> > an error that it can find the name "fnX". Could it be that Access is

    > trying
    > > to run the code before the referenced code has been retrieved?
    > >
    > > Thanks
    > > Vern Rabe
    > >
    > >
    > > "Rick Brandt" wrote:
    > >
    > > > Vern Rabe wrote:
    > > > > Rick:
    > > > >
    > > > > By going to the Visual Basic Editor, Tools menu, References... menu,
    > > > > and adding a reference to the .mdb that has the function.
    > > >
    > > > I'm not certain that you don't still need to include the file name in

    > the call.
    > > >
    > > > --
    > > > Rick Brandt, Microsoft Access MVP
    > > > Email (as appropriate) to...
    > > > RBrandt at Hunter dot com
    > > >
    > > >
    > > >

    >
    >
    >
     
  11. Douglas J. Steele

    Douglas J. Steele
    Expand Collapse
    Guest

    As long as fnX doesn't exist in your local database and you've added a
    reference to the other database, fnx() should be sufficient to get it to
    run.

    --
    Doug Steele, Microsoft Access MVP
    http://I.Am/DougSteele
    (no private e-mails, please)


    "Vern Rabe" <VernRabe@discussions.microsoft.com> wrote in message
    news:AF903DD9-7B90-423A-8657-D55F1E2D3308@microsoft.com...
    > Douglas:
    >
    > I tried that, and it worked. My local function executes "intVar =
    > FileName.ModName.fnX()". As a test, I then put a second action in the
    > AutoExec, this one a RunCode that directly calls the referenced function
    > (what I've been trying to do all along). On the assumption that the
    > actions
    > are executed synchronously, and since the first action includes a call to
    > the
    > referenced file, then when it comes time to run the second action, I'm
    > assuming the referenced file has to be fully loaded. When I start the
    > application with those in place I get the same
    > "...can't find the name..." error. Does this mean my syntax is incorrect?
    > Or
    > it simply won't work this way?
    >
    > I have hundreds of Access apps that need to have this code run on startup.
    > My hope is to go to each app, add a reference to my "shared" app, and add
    > a
    > RunCode action to the AutoExec macro. If that doesn't work, and I need to
    > implement something like your Douglas', I would go to each app, add a
    > reference to my "shared" app, add a module (most apps won't have one), add
    > a
    > function in this new module that calls the referenced app, and add a
    > RunCode
    > action to the AutoExec macro to run the new local function. Definitely
    > doable, but more work, and if direct autoexec of a referenced function
    > should
    > work, I'd rather get it to work. So... should I stop here and implement
    > this,
    > or does anyone have any other ideas?
    >
    > Thanks
    > Vern Rabe
    >
    >
    > "Douglas J. Steele" wrote:
    >
    >> Try creating a function in your local application that calls the function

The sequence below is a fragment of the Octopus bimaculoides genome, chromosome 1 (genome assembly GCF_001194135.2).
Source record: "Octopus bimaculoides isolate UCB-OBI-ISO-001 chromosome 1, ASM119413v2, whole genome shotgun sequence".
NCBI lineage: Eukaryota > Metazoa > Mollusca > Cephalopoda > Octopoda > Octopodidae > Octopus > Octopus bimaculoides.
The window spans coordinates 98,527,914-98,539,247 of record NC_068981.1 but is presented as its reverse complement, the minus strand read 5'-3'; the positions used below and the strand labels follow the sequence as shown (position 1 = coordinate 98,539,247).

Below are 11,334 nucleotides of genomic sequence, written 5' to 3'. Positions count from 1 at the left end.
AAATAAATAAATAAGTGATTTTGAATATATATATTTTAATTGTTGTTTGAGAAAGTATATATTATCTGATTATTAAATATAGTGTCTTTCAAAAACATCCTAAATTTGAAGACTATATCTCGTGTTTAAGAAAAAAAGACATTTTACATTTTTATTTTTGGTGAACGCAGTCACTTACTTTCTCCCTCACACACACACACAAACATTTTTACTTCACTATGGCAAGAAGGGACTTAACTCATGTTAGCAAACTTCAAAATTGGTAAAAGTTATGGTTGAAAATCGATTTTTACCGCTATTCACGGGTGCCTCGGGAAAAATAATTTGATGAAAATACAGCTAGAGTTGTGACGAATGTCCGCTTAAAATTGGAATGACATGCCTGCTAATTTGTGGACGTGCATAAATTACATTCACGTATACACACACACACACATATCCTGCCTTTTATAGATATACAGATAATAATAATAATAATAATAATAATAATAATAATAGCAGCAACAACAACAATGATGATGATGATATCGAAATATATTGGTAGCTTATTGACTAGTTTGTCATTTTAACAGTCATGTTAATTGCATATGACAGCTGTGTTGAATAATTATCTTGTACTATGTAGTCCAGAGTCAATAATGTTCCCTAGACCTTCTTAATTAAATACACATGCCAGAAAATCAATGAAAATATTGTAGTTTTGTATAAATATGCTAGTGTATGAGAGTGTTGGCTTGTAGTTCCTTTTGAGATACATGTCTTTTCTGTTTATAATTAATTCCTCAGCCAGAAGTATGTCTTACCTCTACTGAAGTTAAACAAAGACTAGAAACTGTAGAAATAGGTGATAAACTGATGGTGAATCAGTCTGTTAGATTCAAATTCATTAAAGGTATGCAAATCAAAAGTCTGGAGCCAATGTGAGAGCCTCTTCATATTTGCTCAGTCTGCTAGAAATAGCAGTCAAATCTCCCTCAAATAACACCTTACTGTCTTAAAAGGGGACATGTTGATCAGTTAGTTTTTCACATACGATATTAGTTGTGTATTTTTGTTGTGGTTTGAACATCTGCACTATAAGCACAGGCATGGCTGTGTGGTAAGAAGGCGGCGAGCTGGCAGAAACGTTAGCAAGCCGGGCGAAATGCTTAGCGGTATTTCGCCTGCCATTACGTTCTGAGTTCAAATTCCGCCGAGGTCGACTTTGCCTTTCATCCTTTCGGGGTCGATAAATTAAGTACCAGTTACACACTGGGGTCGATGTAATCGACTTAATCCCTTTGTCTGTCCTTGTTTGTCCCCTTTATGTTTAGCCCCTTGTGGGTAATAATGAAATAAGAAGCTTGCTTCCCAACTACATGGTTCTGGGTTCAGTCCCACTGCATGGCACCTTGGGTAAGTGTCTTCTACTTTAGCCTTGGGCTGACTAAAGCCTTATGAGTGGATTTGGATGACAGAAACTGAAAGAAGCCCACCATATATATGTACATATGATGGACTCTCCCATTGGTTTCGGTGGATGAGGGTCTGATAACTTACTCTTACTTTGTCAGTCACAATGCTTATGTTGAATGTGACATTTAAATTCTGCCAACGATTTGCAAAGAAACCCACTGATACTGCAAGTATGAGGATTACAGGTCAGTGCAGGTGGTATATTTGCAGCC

>> from the referenced application and call it from the AutoExec.
    >>
    >> That should indicate if it's trying to run too soon.
    >>
    >> --
    >> Doug Steele, Microsoft Access MVP
    >> http://I.Am/DougSteele
    >> (no e-mails, please!)
    >>
    >>
    >> "Vern Rabe" <VernRabe@discussions.microsoft.com> wrote in message
    >> news:6BD105F7-9126-40A9-8A9C-6195C4D7D270@microsoft.com...
    >> > Rick:
    >> >
    >> > When I go to design mode for the AutoExec macro, and select RunCode as
    >> > the
    >> > action, I am given a Function Name control to fill in. When I select
    >> > the
    >> > ellipsis in the control, it takes me to the Expression Builder window.

    >> There
    >> > I can select only local functions (functions in referenced applications

    >> are
    >> > not listed). If, back in the Function Name control, I explicitly type
    >> > in
    >> > "fnX()", it will run the local fnX function. If I instead type in
    >> > "=RefApp.fnX()", attempting to save will result in an error message
    >> > that
    >> > Access cannot parse it. By eliminating the equal sign, and typing in
    >> > "RefApp.fnX", the expression is parsed, but when I open the application
    >> > I

    >> get
    >> > an error that it can find the name "fnX". Could it be that Access is

    >> trying
    >> > to run the code before the referenced code has been retrieved?
    >> >
    >> > Thanks
    >> > Vern Rabe
    >> >
    >> >
    >> > "Rick Brandt" wrote:
    >> >
    >> > > Vern Rabe wrote:
    >> > > > Rick:
    >> > > >
    >> > > > By going to the Visual Basic Editor, Tools menu, References...
    >> > > > menu,
    >> > > > and adding a reference to the .mdb that has the function.
    >> > >
    >> > > I'm not certain that you don't still need to include the file name in

    >> the call.
    >> > >
    >> > > --
    >> > > Rick Brandt, Microsoft Access MVP
    >> > > Email (as appropriate) to...
    >> > > RBrandt at Hunter dot com
    >> > >
    >> > >
    >> > >

    >>
    >>
    >>